5 Home Renewable Energy Options You've Never Heard Of

solar panels on a rooftop

The Spruce / Michelle Becker

What’s the first thing that comes to mind when you think about renewable energy for the home? More than likely, you’re picturing big solar panels propped up in someone’s yard or on the roof. Solar panels are great for generating electricity, but they're just one of many alternative power sources for the home.

Residential Wind Power

We’ve seen those massive wind turbines, but it's also possible to use wind energy on a smaller scale to power your home. Small wind energy is renewable, clean, and cost-effective. Depending on your location and the type of home wind system installed, you’ll typically see a return on investment anywhere from six to 30 years. After that, the electricity the turbine produces will be virtually free.

If your main goal is to lower your electric bill, a grid-connected wind system might be ideal for you. Grid-connected systems are cheaper because you can install a smaller system that doesn't necessarily have to meet all of your home's power needs. When your energy demands are too high for your wind turbines, the extra power you need is drawn from the grid. And if you consistently generate more electricity than you need, you could find yourself getting cash back from your utility company.

Additionally, the investment can increase the value of your home, and you might be eligible for some tax incentives. Like many other renewable energy options, small wind turbines qualify for a federal tax credit of 30 percent in the United States. Other financial incentives might be available through your state or individual utilities, some of which you can find via the Database of State Incentives for Renewables and Efficiency.


If off-grid living is your ideal scenario, many renewable energy experts recommend a hybrid system of wind and solar energy. Hybrid systems feature both wind turbines and solar panels to double up on the generative power. These systems are the most efficient and reliable, as wind and solar energy tend to be most available at different times.

Depending on the location, wind speeds tend to be lower in the summer when the sun shines brightest and longest, and they're higher in the winter when less sunlight is available. Because peak generation for wind and solar systems often occurs at different times, a hybrid system is more likely to consistently produce the energy your home needs.


Geothermal energy is derived from the heat below the earth’s surface. This clean energy source supplies renewable power around the clock and emits little to no greenhouse gases—all while requiring a small environmental footprint to develop.

Geothermal heat pumps use 25 percent to 50 percent less electricity than conventional HVAC systems, and they can be retrofitted onto existing systems. Plus, because the hardware requires less space than a typical HVAC system, equipment rooms can be smaller. And the components often come with warranties lasting 20 years or longer.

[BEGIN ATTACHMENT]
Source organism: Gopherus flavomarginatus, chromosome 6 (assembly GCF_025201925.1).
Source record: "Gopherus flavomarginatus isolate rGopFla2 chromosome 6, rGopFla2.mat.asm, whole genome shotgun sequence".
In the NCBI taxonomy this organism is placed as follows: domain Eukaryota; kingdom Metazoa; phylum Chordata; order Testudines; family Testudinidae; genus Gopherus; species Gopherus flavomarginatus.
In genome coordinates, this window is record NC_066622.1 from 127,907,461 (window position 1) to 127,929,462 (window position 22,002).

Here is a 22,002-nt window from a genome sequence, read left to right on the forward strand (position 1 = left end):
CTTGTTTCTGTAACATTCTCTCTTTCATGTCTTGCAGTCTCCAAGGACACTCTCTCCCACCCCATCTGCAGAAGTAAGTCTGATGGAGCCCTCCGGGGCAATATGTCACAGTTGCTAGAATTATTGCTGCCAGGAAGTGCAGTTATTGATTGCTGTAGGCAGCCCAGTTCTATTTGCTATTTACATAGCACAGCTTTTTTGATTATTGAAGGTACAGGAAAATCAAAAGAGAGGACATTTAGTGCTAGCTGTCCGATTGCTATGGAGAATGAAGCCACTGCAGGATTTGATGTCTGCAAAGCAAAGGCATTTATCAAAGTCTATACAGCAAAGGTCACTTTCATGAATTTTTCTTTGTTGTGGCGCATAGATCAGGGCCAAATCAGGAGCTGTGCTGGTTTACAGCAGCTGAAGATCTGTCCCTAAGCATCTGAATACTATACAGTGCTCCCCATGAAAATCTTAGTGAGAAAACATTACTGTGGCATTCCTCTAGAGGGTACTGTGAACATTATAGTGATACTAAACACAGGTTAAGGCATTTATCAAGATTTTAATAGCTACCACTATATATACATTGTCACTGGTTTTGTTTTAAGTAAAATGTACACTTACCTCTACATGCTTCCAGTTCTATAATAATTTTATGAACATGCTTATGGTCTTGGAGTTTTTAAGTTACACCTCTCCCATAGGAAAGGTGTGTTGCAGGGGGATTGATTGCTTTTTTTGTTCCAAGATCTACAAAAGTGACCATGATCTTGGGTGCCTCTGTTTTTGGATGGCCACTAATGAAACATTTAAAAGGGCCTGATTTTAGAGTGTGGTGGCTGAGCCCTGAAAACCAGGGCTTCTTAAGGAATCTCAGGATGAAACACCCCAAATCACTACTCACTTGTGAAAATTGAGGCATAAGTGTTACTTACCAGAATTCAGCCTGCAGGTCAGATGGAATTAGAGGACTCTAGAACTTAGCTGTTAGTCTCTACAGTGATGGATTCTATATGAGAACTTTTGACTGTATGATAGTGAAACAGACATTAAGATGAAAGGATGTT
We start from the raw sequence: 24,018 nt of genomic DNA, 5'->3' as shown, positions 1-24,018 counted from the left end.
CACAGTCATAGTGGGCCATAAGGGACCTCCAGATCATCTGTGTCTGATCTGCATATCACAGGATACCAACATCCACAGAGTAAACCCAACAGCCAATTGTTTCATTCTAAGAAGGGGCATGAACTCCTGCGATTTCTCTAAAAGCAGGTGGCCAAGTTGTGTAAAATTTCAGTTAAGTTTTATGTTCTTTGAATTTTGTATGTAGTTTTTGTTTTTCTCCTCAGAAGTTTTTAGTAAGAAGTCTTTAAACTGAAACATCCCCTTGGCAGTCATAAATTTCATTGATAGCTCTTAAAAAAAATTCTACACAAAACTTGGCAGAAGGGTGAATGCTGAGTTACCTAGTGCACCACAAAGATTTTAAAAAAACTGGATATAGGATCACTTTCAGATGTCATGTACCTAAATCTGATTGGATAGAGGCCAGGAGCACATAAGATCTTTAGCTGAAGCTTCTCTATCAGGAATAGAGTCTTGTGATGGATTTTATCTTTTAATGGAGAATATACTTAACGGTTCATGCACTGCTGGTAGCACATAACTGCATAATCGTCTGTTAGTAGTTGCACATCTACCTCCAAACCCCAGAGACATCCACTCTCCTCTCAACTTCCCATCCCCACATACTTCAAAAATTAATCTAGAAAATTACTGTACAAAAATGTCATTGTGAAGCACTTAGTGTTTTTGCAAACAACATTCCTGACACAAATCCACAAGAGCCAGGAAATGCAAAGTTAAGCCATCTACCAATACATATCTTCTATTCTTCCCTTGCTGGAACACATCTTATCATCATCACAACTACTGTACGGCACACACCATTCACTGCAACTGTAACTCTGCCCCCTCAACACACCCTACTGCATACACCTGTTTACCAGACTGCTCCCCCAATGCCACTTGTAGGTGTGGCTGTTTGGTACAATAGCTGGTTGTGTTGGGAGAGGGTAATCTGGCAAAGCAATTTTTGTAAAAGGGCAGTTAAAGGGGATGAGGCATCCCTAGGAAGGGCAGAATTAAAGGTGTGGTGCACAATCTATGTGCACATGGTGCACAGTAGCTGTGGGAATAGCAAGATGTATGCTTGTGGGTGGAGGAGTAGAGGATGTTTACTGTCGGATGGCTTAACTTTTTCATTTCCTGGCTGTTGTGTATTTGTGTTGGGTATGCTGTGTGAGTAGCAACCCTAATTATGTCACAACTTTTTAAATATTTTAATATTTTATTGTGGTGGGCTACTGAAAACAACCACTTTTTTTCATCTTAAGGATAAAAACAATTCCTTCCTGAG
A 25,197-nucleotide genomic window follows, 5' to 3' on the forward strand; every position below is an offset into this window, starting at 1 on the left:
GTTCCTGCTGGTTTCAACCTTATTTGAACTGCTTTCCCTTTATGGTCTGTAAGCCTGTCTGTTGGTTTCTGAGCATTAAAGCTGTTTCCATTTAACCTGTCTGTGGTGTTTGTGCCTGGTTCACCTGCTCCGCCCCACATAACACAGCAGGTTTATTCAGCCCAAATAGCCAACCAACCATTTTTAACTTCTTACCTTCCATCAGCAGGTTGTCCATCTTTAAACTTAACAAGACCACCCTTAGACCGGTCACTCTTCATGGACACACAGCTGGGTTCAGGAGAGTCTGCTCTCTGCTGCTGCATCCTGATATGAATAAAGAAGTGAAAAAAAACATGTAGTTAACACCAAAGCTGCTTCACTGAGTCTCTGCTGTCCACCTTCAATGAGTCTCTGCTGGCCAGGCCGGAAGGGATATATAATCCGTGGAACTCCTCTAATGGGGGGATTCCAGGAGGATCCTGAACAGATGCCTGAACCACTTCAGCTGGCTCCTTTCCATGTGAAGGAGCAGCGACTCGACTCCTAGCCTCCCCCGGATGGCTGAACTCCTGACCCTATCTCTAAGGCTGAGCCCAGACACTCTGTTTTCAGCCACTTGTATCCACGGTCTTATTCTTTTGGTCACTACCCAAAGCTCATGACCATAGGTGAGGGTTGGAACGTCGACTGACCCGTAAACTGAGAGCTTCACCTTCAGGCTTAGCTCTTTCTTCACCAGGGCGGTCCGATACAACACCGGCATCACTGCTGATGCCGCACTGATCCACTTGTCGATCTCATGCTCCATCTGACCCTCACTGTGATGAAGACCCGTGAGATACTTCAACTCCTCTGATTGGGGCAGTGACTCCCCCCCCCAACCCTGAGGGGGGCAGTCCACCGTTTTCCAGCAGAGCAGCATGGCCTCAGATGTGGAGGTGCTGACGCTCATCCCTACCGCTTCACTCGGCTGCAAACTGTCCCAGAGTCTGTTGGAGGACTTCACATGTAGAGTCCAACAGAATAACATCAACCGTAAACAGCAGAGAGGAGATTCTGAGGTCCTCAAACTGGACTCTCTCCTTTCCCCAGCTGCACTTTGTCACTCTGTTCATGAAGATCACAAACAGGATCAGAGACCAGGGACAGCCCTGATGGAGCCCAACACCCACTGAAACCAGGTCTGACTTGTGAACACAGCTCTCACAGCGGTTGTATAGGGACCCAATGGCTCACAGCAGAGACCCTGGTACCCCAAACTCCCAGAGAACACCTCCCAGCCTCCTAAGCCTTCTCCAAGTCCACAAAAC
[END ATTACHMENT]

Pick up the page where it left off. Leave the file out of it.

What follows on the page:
Moreover, a geothermal heat pump doesn't have a condensing unit like an air conditioner, so noise outside the home isn't a factor. The system sometimes is so quiet that residents can't even tell it’s running. It's also adept at keeping a home comfortable, as a unit maintains about 50 percent relative indoor humidity.

Shallow ground temperatures are pretty consistent throughout the U.S., so geothermal heat pumps can be installed in most places. Your installer will determine what's best for your home based on the specific geological, hydrological, and spatial characteristics of your land.


For those who have flowing water on their property, the affordability and major returns from a microhydro generator make it a total no-brainer. Even a small stream can generate consistent, clean, dam-free, renewable electricity at a price lower than solar or wind.

A microhydropower system needs a waterwheel, turbine, or pump to convert the power of water into electricity. First, water is diverted to a water conveyance—usually a pipeline—that delivers it to a waterwheel (or another similar component). The moving water rotates the wheel, and this motion powers the alternator or generator to create electricity. The system can be on- or off-grid and should be able to power a typical large house.

Solar Shingles

Say goodbye to giant, cumbersome solar panels. Photovoltaic roof tiles, or “solar shingles,” have become a great option for homeowners looking to lower their electric bills without sacrificing the aesthetic value of their homes.

These shingles are much easier to install than traditional bolt-on solar panels, and they’re certainly more pleasing to the eye. Solar shingles blend with conventional shingles almost seamlessly, and they do their part to protect the roof from the elements. In fact, Tesla says its solar shingles are three times stronger than traditional shingles, and the company guarantees them for the lifetime of your house.

Solar shingles cost roughly a third more than the average solar panel installation, but there are tax incentives to help offset the price. A similar, less expensive option could be to install solar skylights. These are see-through solar panels that have the appearance of traditional skylights but generate some energy for your home.

Author Janelle Sorensen is founder and chief strategist at gro gud and head content guru for Elemental Green. Learn more about eco-friendly home building and renovations (products, projects, and more) at Elemental.Green.

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